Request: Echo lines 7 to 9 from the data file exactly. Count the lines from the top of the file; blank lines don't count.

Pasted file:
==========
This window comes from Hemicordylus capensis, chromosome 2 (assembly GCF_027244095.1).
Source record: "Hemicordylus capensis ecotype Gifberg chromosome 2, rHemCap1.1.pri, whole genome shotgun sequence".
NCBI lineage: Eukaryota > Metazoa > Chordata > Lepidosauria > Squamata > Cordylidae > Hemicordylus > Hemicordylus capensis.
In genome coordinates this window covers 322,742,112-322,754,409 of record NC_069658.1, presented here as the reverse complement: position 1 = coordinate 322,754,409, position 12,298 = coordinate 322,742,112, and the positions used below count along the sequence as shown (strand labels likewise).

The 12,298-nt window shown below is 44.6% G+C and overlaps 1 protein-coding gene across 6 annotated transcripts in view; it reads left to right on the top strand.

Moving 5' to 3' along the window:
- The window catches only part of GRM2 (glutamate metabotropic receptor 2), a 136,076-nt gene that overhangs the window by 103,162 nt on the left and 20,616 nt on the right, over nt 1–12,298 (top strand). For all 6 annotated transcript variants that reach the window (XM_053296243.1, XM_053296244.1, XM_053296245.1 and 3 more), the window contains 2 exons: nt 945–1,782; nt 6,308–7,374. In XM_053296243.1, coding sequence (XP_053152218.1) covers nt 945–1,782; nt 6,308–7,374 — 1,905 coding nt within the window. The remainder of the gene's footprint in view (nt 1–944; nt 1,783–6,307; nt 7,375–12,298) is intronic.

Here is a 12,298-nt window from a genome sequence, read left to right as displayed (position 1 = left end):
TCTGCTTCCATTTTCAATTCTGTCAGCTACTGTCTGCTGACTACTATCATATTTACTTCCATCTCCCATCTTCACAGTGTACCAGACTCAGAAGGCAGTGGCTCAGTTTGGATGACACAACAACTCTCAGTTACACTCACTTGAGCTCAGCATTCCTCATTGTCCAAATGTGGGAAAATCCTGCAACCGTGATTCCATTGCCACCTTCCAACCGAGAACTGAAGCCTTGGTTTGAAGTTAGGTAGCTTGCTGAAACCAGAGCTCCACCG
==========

- The window catches only part of GRM2 (glutamate metabotropic receptor 2), a 136,076-nt gene that overhangs the window by 103,162 nt on the left and 20,616 nt on the right, over nt 1–12,298 (top strand). For all 6 annotated transcript variants that reach the window (XM_053296243.1, XM_053296244.1, XM_053296245.1 and 3 more), the window contains 2 exons: nt 945–1,782; nt 6,308–7,374. In XM_053296243.1, coding sequence (XP_053152218.1) covers nt 945–1,782; nt 6,308–7,374 — 1,905 coding nt within the window. The remainder of the gene's footprint in view (nt 1–944; nt 1,783–6,307; nt 7,375–12,298) is intronic.

Here is a 12,298-nt window from a genome sequence, read left to right as displayed (position 1 = left end):
TCTGCTTCCATTTTCAATTCTGTCAGCTACTGTCTGCTGACTACTATCATATTTACTTCCATCTCCCATCTTCACAGTGTACCAGACTCAGAAGGCAGTGGCTCAGTTTGGATGACACAACAACTCTCAGTTACACTCACTTGAGCTCAGCATTCCTCATTGTCCAAATGTGGGAAAATCCTGCAACCGTGATTCCATTGCCACCTTCCAACCGAGAACTGAAGCCTTGGTTTGAAGTTAGGTAGCTTGCTGAAACCAGAGCTCCACCG